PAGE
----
A multi-criteria evaluation system for marine litter pollution based on statistical analyses of OSPAR beach litter monitoring time series

Source: ScienceDirect

Authors: Marcus Schulz, Daniel Neumann, David M. Fleet, Michael Matthies

Abstract

During the last decades, marine pollution with anthropogenic litter has become a worldwide major environmental concern. Standardized monitoring of litter since 2001 on 78 beaches selected within the framework of the Convention for the Protection of the Marine Environment of the North-East Atlantic (OSPAR) has been used to identify temporal trends of marine litter. Based on statistical analyses of this dataset a two-part multi-criteria evaluation system for beach litter pollution of the North-East Atlantic and the North Sea is proposed. Canonical correlation analyses, linear regression analyses, and non-parametric analyses of variance were used to identify different temporal trends. A classification of beaches was derived from cluster analyses and served to define different states of beach quality according to abundances of 17 input variables. The evaluation system is easily applicable and relies on the above-mentioned classification and on significant temporal trends implied by significant rank correlations.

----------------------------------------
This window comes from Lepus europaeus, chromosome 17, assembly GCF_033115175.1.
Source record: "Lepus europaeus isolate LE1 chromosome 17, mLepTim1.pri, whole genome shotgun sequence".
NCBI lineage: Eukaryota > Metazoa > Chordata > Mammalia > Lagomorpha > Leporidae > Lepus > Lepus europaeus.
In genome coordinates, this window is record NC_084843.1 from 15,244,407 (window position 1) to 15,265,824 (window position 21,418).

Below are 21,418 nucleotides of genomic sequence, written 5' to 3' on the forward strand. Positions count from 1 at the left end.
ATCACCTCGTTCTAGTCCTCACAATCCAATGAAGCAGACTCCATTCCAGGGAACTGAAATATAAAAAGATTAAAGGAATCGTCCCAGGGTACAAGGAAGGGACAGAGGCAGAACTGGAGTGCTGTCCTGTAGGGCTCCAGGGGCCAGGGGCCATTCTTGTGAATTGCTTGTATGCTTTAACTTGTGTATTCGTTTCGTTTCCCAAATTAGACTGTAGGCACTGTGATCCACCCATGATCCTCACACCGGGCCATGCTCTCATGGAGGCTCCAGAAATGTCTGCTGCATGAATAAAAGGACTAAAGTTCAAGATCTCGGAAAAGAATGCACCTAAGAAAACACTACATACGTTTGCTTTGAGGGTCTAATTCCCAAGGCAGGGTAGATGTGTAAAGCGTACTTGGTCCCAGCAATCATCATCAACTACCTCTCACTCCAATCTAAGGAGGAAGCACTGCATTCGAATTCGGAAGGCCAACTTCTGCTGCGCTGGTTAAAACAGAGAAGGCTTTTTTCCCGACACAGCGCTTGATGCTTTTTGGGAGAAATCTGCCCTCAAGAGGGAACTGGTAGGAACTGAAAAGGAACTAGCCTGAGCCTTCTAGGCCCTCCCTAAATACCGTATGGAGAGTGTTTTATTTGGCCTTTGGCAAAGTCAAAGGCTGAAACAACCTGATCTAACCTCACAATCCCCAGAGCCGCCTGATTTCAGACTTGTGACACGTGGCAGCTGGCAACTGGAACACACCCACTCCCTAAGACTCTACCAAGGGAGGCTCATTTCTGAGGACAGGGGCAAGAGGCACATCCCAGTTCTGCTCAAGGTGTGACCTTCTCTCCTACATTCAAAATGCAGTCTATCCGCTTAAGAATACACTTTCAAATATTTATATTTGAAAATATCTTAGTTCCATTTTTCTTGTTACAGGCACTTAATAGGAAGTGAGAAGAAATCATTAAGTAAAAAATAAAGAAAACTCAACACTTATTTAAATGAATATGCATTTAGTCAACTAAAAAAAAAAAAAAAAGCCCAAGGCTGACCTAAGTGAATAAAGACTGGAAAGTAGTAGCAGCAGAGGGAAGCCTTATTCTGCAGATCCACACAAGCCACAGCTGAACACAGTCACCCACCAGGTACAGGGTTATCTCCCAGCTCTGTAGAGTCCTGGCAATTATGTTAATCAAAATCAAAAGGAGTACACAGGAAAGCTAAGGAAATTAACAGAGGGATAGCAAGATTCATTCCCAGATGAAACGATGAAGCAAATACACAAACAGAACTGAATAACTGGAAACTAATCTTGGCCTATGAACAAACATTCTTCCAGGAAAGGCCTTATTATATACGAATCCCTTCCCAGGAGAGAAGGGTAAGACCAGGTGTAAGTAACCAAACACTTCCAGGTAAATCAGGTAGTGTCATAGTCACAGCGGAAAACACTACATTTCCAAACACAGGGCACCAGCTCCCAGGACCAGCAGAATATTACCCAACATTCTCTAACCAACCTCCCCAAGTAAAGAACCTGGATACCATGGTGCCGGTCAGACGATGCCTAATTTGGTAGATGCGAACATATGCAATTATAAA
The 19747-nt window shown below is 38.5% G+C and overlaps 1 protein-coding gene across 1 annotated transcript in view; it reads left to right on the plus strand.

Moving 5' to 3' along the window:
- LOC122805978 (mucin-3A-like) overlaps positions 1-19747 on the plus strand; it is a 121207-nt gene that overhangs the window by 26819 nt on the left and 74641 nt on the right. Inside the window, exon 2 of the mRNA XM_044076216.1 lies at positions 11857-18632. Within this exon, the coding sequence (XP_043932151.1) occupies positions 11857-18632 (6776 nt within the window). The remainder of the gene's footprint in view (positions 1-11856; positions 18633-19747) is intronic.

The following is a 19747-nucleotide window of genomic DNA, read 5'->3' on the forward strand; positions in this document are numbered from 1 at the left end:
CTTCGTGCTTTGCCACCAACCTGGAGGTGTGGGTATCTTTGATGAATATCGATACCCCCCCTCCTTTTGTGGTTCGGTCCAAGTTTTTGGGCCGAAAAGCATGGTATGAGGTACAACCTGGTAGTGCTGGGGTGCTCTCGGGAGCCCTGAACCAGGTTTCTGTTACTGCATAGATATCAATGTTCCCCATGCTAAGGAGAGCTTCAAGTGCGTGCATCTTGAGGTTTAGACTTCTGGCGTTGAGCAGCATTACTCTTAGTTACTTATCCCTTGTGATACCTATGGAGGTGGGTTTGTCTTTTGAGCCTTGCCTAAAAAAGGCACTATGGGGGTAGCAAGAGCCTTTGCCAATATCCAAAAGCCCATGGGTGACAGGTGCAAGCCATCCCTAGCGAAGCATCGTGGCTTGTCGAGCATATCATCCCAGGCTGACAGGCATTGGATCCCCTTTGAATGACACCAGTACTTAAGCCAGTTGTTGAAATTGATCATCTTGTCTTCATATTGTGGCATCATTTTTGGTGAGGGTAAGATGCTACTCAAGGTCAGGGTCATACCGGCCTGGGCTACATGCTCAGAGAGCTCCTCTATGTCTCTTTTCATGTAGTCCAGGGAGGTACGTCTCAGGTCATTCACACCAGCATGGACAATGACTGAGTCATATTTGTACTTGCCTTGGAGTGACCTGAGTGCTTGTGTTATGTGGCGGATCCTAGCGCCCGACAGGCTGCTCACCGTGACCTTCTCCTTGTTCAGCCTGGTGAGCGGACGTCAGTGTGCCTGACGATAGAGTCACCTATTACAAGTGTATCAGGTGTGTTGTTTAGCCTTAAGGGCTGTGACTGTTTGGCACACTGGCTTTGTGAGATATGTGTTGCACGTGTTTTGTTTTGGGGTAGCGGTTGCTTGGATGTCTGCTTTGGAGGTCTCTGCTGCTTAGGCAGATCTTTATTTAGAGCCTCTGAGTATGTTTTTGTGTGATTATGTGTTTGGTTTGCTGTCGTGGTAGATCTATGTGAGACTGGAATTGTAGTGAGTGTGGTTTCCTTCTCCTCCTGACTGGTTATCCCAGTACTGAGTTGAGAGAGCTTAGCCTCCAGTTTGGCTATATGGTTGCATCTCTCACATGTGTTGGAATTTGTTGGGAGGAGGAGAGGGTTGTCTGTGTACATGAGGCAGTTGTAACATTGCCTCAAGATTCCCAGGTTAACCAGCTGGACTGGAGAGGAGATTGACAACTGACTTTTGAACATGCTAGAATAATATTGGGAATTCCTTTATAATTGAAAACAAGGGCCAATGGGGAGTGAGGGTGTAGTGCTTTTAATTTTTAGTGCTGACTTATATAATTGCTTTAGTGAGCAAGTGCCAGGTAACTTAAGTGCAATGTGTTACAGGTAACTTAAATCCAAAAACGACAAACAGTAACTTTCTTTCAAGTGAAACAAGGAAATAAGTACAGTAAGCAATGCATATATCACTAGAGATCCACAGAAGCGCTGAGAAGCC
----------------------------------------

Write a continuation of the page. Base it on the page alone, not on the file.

A multi-criteria evaluation system for marine litter pollution based on statistical analyses of OSPAR beach litter monitoring time series

Source: Marine Environmental Research

Authors: Marcus Schulz, Daniel Neumann, David Fleet, Michael Matthies

Abstract

During the last decades, marine pollution with anthropogenic litter has become a worldwide major environmental concern. Standardized monitoring of litter since 2001 on 78 beaches selected within the framework of the Convention for the Protection of the Marine Environment of the North-East Atlantic (OSPAR) has been used to identify temporal trends of marine litter. Based on statistical analyses of this dataset a two-part multi-criteria evaluation system for beach litter pollution of the North-East Atlantic and the North Sea is proposed. Canonical correlation analyses, linear regression analyses, and non-parametric analyses of variance were used to identify different temporal trends. A classification of beaches was derived from cluster analyses and served to define different states of beach quality according to abundances of 17 input variables. The evaluation system is easily applicable and relies on the above-mentioned classification and on significant temporal trends implied by significant rank correlations.